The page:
4 The rights and duties of health care workers 319 The Labour Relations Act 65 of 1995 The Basic Conditions of Employment Act 75 of 1997 The Employment Equity Act 55 of 1998 The Occupational Health and Safety Act 85 of 1993 The Compensation for Occupational Injuries and Diseases Act 130 of 1993 The Protected Disclosures Act 26 of 2000 The Promotion of Administrative Justice Act 3 of 2000 The Public Service Act, Proclamation 103 of 1994 and regulations The Public Service Labour Relations Act 105 of 1994 We then consider the specific duties of health care providers, such as their duties to their respective professions, to users of the health system and to the general public. Here we look at some of the laws and policies that regulate the professional conduct of health care providers, including: The Health Professions Act 56 of 1974 The Nursing Act 50 of 1978 The Batho Pele Principles of 1997 NOTE: This chapter does not deal with the duties of traditional health practitioners. These are described fully in Chapter 7 on traditional and alternative health care The rights of health care workers Under apartheid, black workers were denied basic human rights to organize in trade unions of their own choice, to strike and to protest against low wages and poor working conditions. However, in the 1970s and 1980s the South African labour movement organized mainly under the Congress of South African Trade Unions (COSATU) won many rights in the course of strikes and struggles. Today, the Constitution entrenches workers rights like other human rights and various labour laws have been enacted to improve working conditions and enable workers to enforce their rights. The right to fair labour practices The constitutional right to fair labour practices Section 23(1) of the Constitution says that everyone has the right to fair labour practices. The Labour Relations Act 66 of 1995 and the Employment Equity Act, 55 of 1998 elaborate on the right to fair labour practices and are dealt with in more detail in the next section.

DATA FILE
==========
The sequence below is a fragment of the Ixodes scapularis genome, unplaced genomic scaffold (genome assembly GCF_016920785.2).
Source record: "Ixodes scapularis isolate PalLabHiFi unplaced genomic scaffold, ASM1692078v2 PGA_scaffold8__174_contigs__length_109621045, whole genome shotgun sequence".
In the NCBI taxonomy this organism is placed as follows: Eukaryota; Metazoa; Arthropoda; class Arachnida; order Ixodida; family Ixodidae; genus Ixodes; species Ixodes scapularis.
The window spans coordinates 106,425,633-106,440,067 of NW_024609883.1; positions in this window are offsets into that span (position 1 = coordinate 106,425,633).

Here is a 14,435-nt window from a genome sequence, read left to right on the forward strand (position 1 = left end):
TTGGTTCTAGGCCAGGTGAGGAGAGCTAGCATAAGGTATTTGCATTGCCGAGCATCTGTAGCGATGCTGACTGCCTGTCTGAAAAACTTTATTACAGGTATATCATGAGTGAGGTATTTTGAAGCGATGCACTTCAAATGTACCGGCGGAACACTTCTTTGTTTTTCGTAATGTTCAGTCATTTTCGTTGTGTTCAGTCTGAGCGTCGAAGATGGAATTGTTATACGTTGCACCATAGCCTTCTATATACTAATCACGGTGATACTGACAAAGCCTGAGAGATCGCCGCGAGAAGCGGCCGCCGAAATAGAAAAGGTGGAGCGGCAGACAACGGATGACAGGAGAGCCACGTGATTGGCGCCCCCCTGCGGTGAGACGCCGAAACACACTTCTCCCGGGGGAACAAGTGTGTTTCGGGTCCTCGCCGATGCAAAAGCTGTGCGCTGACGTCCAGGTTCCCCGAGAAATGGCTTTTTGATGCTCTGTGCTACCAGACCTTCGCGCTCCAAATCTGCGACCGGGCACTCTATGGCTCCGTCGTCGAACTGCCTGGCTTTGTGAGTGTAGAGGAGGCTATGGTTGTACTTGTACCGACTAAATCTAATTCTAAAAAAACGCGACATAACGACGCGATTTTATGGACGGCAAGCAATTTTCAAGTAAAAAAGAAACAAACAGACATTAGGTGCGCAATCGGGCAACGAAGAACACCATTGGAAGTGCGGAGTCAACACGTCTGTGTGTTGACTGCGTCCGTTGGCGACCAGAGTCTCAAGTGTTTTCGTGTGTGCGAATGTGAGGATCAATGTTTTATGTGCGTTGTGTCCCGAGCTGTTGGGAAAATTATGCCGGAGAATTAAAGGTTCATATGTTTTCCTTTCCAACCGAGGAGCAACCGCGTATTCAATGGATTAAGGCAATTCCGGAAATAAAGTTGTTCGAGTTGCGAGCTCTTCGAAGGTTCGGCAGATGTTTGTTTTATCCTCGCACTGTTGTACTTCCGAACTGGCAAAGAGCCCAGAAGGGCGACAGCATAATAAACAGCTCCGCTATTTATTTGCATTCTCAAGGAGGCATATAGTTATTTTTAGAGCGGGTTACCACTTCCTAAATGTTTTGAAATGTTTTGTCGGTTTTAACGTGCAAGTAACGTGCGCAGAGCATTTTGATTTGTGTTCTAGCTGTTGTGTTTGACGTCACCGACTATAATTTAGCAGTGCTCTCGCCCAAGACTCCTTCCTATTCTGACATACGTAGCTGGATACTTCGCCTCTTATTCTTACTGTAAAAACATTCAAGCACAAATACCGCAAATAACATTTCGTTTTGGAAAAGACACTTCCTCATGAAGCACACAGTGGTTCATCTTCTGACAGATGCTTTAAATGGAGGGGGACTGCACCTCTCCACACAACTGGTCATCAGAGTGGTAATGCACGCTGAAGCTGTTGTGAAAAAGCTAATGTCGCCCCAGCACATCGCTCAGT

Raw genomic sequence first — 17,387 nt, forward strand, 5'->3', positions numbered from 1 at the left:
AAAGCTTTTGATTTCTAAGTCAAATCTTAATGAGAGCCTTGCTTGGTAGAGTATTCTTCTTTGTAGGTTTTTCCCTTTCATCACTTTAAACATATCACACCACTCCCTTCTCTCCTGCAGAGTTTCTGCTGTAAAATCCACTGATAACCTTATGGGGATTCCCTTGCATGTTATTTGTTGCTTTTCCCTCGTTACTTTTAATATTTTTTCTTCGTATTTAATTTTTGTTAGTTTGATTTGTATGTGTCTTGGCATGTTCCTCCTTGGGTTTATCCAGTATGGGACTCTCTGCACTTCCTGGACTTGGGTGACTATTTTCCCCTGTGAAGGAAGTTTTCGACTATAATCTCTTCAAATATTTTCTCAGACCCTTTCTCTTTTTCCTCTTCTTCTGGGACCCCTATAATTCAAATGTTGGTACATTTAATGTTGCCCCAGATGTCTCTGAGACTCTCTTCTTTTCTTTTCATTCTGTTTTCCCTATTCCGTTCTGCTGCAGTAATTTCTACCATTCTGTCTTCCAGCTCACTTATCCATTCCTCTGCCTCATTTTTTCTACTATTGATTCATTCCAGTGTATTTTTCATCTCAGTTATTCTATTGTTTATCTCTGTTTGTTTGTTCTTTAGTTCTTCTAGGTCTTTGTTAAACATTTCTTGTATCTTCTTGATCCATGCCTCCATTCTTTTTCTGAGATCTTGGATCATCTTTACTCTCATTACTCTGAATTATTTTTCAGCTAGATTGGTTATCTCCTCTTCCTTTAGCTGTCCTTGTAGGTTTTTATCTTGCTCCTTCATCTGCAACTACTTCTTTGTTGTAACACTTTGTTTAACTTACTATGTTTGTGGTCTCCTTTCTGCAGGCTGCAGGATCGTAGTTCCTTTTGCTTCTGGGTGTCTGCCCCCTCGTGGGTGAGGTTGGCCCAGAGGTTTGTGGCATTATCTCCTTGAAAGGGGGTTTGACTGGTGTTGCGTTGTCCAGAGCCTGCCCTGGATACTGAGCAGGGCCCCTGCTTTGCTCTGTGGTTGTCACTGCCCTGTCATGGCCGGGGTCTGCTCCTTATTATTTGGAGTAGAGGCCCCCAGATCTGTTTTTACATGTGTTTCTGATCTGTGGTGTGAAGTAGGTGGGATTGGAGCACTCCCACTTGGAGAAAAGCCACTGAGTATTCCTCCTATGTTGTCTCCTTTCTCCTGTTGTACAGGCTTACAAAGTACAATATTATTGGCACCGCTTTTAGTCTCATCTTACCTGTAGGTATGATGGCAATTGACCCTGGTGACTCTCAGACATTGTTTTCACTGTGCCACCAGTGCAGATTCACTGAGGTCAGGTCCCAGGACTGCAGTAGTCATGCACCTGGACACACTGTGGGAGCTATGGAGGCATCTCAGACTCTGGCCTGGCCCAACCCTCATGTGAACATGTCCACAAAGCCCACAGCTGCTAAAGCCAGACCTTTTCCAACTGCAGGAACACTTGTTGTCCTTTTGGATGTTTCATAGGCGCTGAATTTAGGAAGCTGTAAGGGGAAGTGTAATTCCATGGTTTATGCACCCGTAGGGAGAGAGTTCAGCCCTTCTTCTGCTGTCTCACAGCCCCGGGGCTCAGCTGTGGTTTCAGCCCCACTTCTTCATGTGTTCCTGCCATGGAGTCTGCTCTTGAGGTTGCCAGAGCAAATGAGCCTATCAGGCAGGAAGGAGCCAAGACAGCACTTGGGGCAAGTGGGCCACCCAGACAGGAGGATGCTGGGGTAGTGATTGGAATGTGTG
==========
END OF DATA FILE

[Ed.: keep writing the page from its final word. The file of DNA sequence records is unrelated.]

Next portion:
5 320 Health & Democracy Section 23(2) of the Constitution says that every worker has the right: to form and join a trade union; to participate in the activities and programmes of a trade union; and to strike. This includes health care workers, who are not designated as providing an essential service. CASE STUDY: USING THE CONSTITUTION TO IMPROVE LABOUR RIGHTS Workers who do not benefit from specific labour legislation have used section 23 of the Constitution to entrench their rights. For example, in the case of South African National Defence Force Union v Minister of Defence 1999 (4) SA 469 CC, soldiers used section 23 to gain the right to form and join their own trade union. In this case the Constitutional Court held that the term worker in section 23(2) should be interpreted to include members of the armed forces. There are other rights in the Constitution that are also significant for health care workers, including: The right to equality (section 9): this is the basis for protecting workers against unfair discrimination, and for affirmative action to promote the advancement of previously disadvantaged groups. The right to human dignity (section 10): this was already an important element in any common law contract of employment, promoting mutual respect between employer and employee, and putting this into the Constitution entrenches it further. The rights to freedom and security of the person, freedom of opinion, freedom of expression, assembly, demonstration, picket and petition, freedom of association, freedom of movement, freedom of trade, occupation and profession, access to courts, and arrested and detained persons: these all entrench the organising space needed for a vibrant and democratic trade union movement which is transparent, accountable and participatory and vital for the protection of health care worker s rights and the improvement of working conditions. But in addition it is important for health care workers to know and take advantage of their constitutional rights to: Access to information (section 32) [see also section 16 of LRA]: it could be important to get hold of additional information which might be required for trade unions to negotiate in collective bargaining and retrenchments.